HL 59.9 50.4 53.6 19.5
HW 48.0 30.9 48.9 14.2
HD 17.9 19.9 23.2 7.2
SnEye 12.3 13.8 13.6 5.4
OrbL 7.2 6.6 6.3 3.5
Suporb. L [R] 12.8 12.1 13.0 4.9
Suporb. L [L] 12.5 13.0 13.0 5.4
Suporb. W [R] 9.1 8.8 8.2 3.0
Suporb. W [L] 9.0 8.6 7.5 2.8
Int.narW 16.6 13.8 13.8 5.5
Int.OrbitalW 24.8 20.5 20.5 9.5
NarEye 8.4 7.9 7.9 2.2
RosW 12.2 12.0 12.0 4.4
RosH 8.3 8.0 8.0 2.4
ManW 11.0 8.5 8.5 1.6
ManL 6.5 3.5 3.5 2.2
Meristic PreV + V 2 + 188 2 + 182 2 + 187 2 + 189
NSR [V posn.] 29 [10] 31[8] 29 [10] 30[10]
MSR [V posn.] 21 [94] 21[91] 21 [94] 21[95]
VSR [V posn.] 15 [178] 15[172] 15 [178] 15[171]
A, SC 1, 30* 1, 50 1, 27* 1, 52
SRR 31 -->29 (V posn.) R + L 10 + 13
SRR 29 -->27 (V posn.) R + L 15 + 15 13 + 15 14 + 13 14 +14
SRR 27 -->25 (V posn.) R + L 16 + 16 16 + 17 16 + 14 17 + 17
SRR 25 -->23 (V posn.) R + L 22 + 22 19 + 20 19 + 19 24 + 24
SRR 23 -->21 (V posn.) R + L 27 + 27 28 + 27 24 + 25 31 + 31
SRR 21 -->19 (V posn.) R + L 108 + 108 106 + 110 103 + 109 103 + 102
SRR 19 -->17 (V posn.) R + L 125 + 124 121 + 117 115 + 116 116 + 116
SRR 17 -->15 (V posn.) R + L 146 + 146 147 + 144 152 + 150 150 + 150
SL R + L 7 + 7 7 + 7 7 + 7 7 + 7
IL R + L 8 + 8 8 + 8 8 + 8 8 + 8
CS (between ILs) R 1 (4, 5) 1 (4, 5) 1 (4, 5) 1 (4, 5)
CS (between ILs) L 1 (4, 5) 1 (4, 5) 1 (4, 5) 1 (4, 5)
IG 1 1 1 1
PIG 1 1 1 1
Lor 0 0 0 0
IntNa 2 2 2 2
PreOc 1 1 1 1
SupOc 1 1 1 1
PostOc 2 3 2/3 3
Tempo R & L 2+4 & 2+3 2+3 & 2+3 2+4 & 2+3 2+3 & 2+3
Venter (1st dark)/(2nd light bands) 15–19/20–25 14–21/22–25 15–19/20–23 16–21/22–27
Figure 5. 

Preserved adult Naja fuxi QSMI1619 (sample no. I06) at different head orientations: dorsal (A), ventral (B), left lateral (C), and right lateral (D). Hood mark pattern and colour of N. fuxi samples no. I06 (E) and 104 (F). Black arrow indicates a pre-intrusive gular scale and white arrow indicates scars on parietal scales. Photograph by P. Laoungbua and B. Nadolski.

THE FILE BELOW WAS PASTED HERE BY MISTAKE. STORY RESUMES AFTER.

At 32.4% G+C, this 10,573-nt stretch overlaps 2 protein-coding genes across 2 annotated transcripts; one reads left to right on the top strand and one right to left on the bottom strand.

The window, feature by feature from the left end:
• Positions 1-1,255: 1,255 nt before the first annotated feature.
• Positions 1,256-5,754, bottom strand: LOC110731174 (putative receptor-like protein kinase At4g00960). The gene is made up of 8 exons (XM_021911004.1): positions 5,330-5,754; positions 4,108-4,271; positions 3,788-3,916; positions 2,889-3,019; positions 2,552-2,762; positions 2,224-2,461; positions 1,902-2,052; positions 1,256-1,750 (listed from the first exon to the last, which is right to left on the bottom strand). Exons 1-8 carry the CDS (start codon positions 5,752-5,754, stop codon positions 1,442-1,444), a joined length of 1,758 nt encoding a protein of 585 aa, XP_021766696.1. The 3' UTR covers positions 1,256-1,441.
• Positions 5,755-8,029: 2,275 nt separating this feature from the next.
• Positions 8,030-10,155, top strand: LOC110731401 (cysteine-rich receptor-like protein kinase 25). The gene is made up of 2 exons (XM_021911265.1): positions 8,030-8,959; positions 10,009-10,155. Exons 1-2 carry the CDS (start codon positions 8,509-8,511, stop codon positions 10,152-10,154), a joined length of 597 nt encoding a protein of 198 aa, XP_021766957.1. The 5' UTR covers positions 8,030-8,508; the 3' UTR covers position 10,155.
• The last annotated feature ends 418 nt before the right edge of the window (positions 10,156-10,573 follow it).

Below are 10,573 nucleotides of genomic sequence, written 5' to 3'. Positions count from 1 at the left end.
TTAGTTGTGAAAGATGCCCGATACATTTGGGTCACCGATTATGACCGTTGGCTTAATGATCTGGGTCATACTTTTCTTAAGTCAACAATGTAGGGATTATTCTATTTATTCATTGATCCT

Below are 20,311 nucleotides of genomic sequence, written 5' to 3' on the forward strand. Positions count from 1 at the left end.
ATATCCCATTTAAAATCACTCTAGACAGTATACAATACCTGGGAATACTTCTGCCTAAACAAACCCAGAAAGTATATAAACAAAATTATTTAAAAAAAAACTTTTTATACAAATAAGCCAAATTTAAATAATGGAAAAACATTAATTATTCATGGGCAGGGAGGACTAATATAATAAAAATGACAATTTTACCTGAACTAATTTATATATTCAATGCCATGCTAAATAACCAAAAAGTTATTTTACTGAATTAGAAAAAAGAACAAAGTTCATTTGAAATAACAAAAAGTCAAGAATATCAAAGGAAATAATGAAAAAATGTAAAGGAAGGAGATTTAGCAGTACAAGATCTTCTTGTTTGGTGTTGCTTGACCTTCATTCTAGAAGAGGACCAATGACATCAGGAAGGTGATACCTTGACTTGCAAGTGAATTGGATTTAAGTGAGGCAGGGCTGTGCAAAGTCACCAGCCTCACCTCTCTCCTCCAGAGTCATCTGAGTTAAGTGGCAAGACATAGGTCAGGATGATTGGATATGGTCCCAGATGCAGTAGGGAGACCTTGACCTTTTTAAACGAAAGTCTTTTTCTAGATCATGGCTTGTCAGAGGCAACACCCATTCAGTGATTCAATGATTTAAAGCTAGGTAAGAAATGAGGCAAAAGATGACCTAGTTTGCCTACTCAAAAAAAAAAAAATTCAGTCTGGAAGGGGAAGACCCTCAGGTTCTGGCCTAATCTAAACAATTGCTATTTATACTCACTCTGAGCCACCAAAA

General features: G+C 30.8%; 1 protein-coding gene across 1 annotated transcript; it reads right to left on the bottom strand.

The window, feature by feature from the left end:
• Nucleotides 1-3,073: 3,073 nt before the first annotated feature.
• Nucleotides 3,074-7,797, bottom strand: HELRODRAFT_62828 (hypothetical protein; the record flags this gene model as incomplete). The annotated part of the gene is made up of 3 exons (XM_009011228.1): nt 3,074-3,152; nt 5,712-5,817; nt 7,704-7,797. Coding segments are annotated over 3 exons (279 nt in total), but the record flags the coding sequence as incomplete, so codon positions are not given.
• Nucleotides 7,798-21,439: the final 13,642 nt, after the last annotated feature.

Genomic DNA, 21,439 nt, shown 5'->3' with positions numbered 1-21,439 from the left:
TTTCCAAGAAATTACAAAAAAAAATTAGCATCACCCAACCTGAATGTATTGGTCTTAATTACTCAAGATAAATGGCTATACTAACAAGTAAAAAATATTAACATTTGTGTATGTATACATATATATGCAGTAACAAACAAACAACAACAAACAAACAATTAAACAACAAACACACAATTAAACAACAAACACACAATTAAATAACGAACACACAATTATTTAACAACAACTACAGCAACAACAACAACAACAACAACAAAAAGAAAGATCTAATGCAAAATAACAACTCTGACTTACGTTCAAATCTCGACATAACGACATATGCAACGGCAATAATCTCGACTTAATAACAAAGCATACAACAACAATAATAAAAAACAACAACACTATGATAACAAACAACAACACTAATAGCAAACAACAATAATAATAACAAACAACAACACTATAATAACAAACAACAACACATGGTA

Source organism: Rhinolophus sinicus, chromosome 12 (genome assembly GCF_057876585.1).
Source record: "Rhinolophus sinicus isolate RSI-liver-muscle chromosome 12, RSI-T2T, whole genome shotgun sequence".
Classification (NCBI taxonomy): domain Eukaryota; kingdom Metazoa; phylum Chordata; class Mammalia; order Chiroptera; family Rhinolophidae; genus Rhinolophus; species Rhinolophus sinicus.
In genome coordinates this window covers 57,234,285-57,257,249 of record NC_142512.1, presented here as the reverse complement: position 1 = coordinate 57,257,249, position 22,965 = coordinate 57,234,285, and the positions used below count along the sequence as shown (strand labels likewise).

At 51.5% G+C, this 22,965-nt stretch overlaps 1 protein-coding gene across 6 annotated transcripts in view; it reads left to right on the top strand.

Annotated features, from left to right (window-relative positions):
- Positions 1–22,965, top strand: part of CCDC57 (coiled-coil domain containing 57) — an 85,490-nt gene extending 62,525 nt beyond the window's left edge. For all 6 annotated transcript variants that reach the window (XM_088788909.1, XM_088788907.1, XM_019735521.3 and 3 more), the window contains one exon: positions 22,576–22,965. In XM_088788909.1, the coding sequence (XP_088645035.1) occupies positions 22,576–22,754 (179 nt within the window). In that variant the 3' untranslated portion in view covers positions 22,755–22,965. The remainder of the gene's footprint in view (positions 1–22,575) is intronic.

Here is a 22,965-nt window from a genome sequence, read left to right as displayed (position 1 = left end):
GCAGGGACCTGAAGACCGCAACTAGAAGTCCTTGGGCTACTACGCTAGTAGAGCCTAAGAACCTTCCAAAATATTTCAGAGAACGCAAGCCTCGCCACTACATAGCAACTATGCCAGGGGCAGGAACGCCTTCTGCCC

Figure 6. 

Preserved complete body of Naja fuxi QSMI1619 at dorsal (A) and ventral (B) views. Photograph by P. Laoungbua.

Additionally, no vague bands on the posterior part of the body were observed in living adults encountered in either the north-eastern or northern N. fuxi, though encounters within the northern area were usually brief, lasting less than a few seconds. Adult radio-tracked snakes in SERS kept the banding as they matured, but observations indicated that intensity of the banding may change throughout the year. It is likely that the banding seen in the juveniles becomes indistinct in the majority of adults, or disappears completely. The loss or fading of many kinds of juvenile patterning (such as collars and conspicuous banding) in adults is seen in numerous snake species in Thailand (Chan-ard et al. 2015) such as the sunbeam snake, Xenopeltis unicolor, the king cobra, Ophiophagus hannah (Jintakune 2004), Brooke’s sea snake, Hydrophis brookii, and Russel’s sea snake, Hydrophis obscurus (Chanhome et al. 2011).